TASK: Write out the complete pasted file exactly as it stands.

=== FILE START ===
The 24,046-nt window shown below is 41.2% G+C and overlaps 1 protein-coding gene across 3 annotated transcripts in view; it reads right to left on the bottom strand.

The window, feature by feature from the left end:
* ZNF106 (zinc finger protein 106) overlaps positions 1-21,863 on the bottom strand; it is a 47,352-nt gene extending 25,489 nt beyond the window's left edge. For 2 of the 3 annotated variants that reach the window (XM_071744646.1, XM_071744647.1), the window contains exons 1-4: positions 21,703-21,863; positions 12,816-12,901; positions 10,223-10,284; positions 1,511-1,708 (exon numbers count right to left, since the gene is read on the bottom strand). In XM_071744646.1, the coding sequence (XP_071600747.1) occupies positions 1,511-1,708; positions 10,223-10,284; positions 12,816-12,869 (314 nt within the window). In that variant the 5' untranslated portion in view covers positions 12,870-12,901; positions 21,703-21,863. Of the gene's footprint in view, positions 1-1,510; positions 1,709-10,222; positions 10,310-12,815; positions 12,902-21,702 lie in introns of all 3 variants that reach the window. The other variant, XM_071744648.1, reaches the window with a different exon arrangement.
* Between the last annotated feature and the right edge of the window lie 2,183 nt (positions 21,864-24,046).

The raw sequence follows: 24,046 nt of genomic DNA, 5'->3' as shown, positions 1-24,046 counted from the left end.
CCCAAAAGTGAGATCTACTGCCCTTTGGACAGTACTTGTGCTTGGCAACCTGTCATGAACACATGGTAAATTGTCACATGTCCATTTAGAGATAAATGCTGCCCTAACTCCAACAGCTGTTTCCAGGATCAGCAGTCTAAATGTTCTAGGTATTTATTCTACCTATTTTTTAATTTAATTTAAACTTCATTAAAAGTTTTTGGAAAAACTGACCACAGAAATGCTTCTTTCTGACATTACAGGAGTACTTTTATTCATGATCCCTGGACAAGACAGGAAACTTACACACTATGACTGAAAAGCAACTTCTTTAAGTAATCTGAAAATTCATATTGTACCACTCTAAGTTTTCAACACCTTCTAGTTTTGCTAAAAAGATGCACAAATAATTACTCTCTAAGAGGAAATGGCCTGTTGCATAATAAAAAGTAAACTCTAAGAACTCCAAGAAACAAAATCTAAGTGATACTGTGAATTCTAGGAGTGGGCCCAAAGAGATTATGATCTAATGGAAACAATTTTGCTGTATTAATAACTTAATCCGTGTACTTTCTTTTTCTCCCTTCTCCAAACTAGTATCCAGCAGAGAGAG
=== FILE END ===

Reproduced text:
The 24,046-nt window shown below is 41.2% G+C and overlaps 1 protein-coding gene across 3 annotated transcripts in view; it reads right to left on the bottom strand.

The window, feature by feature from the left end:
* ZNF106 (zinc finger protein 106) overlaps positions 1-21,863 on the bottom strand; it is a 47,352-nt gene extending 25,489 nt beyond the window's left edge. For 2 of the 3 annotated variants that reach the window (XM_071744646.1, XM_071744647.1), the window contains exons 1-4: positions 21,703-21,863; positions 12,816-12,901; positions 10,223-10,284; positions 1,511-1,708 (exon numbers count right to left, since the gene is read on the bottom strand). In XM_071744646.1, the coding sequence (XP_071600747.1) occupies positions 1,511-1,708; positions 10,223-10,284; positions 12,816-12,869 (314 nt within the window). In that variant the 5' untranslated portion in view covers positions 12,870-12,901; positions 21,703-21,863. Of the gene's footprint in view, positions 1-1,510; positions 1,709-10,222; positions 10,310-12,815; positions 12,902-21,702 lie in introns of all 3 variants that reach the window. The other variant, XM_071744648.1, reaches the window with a different exon arrangement.
* Between the last annotated feature and the right edge of the window lie 2,183 nt (positions 21,864-24,046).

The raw sequence follows: 24,046 nt of genomic DNA, 5'->3' as shown, positions 1-24,046 counted from the left end.
CCCAAAAGTGAGATCTACTGCCCTTTGGACAGTACTTGTGCTTGGCAACCTGTCATGAACACATGGTAAATTGTCACATGTCCATTTAGAGATAAATGCTGCCCTAACTCCAACAGCTGTTTCCAGGATCAGCAGTCTAAATGTTCTAGGTATTTATTCTACCTATTTTTTAATTTAATTTAAACTTCATTAAAAGTTTTTGGAAAAACTGACCACAGAAATGCTTCTTTCTGACATTACAGGAGTACTTTTATTCATGATCCCTGGACAAGACAGGAAACTTACACACTATGACTGAAAAGCAACTTCTTTAAGTAATCTGAAAATTCATATTGTACCACTCTAAGTTTTCAACACCTTCTAGTTTTGCTAAAAAGATGCACAAATAATTACTCTCTAAGAGGAAATGGCCTGTTGCATAATAAAAAGTAAACTCTAAGAACTCCAAGAAACAAAATCTAAGTGATACTGTGAATTCTAGGAGTGGGCCCAAAGAGATTATGATCTAATGGAAACAATTTTGCTGTATTAATAACTTAATCCGTGTACTTTCTTTTTCTCCCTTCTCCAAACTAGTATCCAGCAGAGAGAG